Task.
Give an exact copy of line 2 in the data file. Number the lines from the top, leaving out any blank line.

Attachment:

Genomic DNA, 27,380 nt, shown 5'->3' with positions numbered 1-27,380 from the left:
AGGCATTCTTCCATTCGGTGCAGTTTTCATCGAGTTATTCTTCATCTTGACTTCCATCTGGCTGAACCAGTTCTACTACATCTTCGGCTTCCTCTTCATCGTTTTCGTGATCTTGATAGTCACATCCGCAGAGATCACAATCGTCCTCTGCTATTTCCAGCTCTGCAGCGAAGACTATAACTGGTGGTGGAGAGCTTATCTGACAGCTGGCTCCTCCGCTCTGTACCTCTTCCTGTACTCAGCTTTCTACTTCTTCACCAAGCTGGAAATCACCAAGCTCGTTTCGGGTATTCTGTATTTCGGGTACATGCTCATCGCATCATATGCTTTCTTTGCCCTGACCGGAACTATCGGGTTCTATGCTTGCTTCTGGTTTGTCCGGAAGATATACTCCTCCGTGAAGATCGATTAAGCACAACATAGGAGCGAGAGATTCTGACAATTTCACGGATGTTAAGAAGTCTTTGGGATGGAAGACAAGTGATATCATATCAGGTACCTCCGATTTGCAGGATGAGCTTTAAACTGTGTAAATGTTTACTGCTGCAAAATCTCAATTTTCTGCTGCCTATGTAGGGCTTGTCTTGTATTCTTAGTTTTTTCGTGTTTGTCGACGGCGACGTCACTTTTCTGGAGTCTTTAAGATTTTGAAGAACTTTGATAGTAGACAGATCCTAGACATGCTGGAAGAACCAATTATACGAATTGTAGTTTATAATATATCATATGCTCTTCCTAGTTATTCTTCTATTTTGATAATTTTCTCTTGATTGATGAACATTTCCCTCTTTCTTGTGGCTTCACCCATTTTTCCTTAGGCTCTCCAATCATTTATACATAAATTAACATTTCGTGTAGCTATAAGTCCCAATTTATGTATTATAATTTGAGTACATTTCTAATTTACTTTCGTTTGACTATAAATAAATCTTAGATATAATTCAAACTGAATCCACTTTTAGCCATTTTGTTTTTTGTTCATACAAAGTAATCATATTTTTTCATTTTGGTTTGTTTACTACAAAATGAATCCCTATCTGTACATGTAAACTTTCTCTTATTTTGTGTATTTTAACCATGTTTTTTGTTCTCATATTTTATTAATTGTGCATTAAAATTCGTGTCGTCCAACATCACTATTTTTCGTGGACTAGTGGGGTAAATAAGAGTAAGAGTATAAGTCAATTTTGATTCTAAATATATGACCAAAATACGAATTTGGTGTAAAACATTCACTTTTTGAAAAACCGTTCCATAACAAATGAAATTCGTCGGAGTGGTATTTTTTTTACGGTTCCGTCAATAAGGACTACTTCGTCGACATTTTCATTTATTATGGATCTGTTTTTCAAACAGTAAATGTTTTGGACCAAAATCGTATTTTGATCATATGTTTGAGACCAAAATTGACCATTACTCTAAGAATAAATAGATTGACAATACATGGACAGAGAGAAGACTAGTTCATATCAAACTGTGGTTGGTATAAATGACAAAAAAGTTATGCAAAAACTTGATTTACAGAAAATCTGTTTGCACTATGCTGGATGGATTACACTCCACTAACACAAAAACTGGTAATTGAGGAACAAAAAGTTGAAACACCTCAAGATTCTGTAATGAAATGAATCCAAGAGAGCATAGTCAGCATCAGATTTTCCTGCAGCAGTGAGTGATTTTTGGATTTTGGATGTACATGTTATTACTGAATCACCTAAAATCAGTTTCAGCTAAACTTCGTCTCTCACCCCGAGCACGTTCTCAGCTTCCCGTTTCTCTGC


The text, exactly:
AGGCATTCTTCCATTCGGTGCAGTTTTCATCGAGTTATTCTTCATCTTGACTTCCATCTGGCTGAACCAGTTCTACTACATCTTCGGCTTCCTCTTCATCGTTTTCGTGATCTTGATAGTCACATCCGCAGAGATCACAATCGTCCTCTGCTATTTCCAGCTCTGCAGCGAAGACTATAACTGGTGGTGGAGAGCTTATCTGACAGCTGGCTCCTCCGCTCTGTACCTCTTCCTGTACTCAGCTTTCTACTTCTTCACCAAGCTGGAAATCACCAAGCTCGTTTCGGGTATTCTGTATTTCGGGTACATGCTCATCGCATCATATGCTTTCTTTGCCCTGACCGGAACTATCGGGTTCTATGCTTGCTTCTGGTTTGTCCGGAAGATATACTCCTCCGTGAAGATCGATTAAGCACAACATAGGAGCGAGAGATTCTGACAATTTCACGGATGTTAAGAAGTCTTTGGGATGGAAGACAAGTGATATCATATCAGGTACCTCCGATTTGCAGGATGAGCTTTAAACTGTGTAAATGTTTACTGCTGCAAAATCTCAATTTTCTGCTGCCTATGTAGGGCTTGTCTTGTATTCTTAGTTTTTTCGTGTTTGTCGACGGCGACGTCACTTTTCTGGAGTCTTTAAGATTTTGAAGAACTTTGATAGTAGACAGATCCTAGACATGCTGGAAGAACCAATTATACGAATTGTAGTTTATAATATATCATATGCTCTTCCTAGTTATTCTTCTATTTTGATAATTTTCTCTTGATTGATGAACATTTCCCTCTTTCTTGTGGCTTCACCCATTTTTCCTTAGGCTCTCCAATCATTTATACATAAATTAACATTTCGTGTAGCTATAAGTCCCAATTTATGTATTATAATTTGAGTACATTTCTAATTTACTTTCGTTTGACTATAAATAAATCTTAGATATAATTCAAACTGAATCCACTTTTAGCCATTTTGTTTTTTGTTCATACAAAGTAATCATATTTTTTCATTTTGGTTTGTTTACTACAAAATGAATCCCTATCTGTACATGTAAACTTTCTCTTATTTTGTGTATTTTAACCATGTTTTTTGTTCTCATATTTTATTAATTGTGCATTAAAATTCGTGTCGTCCAACATCACTATTTTTCGTGGACTAGTGGGGTAAATAAGAGTAAGAGTATAAGTCAATTTTGATTCTAAATATATGACCAAAATACGAATTTGGTGTAAAACATTCACTTTTTGAAAAACCGTTCCATAACAAATGAAATTCGTCGGAGTGGTATTTTTTTTACGGTTCCGTCAATAAGGACTACTTCGTCGACATTTTCATTTATTATGGATCTGTTTTTCAAACAGTAAATGTTTTGGACCAAAATCGTATTTTGATCATATGTTTGAGACCAAAATTGACCATTACTCTAAGAATAAATAGATTGACAATACATGGACAGAGAGAAGACTAGTTCATATCAAACTGTGGTTGGTATAAATGACAAAAAAGTTATGCAAAAACTTGATTTACAGAAAATCTGTTTGCACTATGCTGGATGGATTACACTCCACTAACACAAAAACTGGTAATTGAGGAACAAAAAGTTGAAACACCTCAAGATTCTGTAATGAAATGAATCCAAGAGAGCATAGTCAGCATCAGATTTTCCTGCAGCAGTGAGTGATTTTTGGATTTTGGATGTACATGTTATTACTGAATCACCTAAAATCAGTTTCAGCTAAACTTCGTCTCTCACCCCGAGCACGTTCTCAGCTTCCCGTTTCTCTGC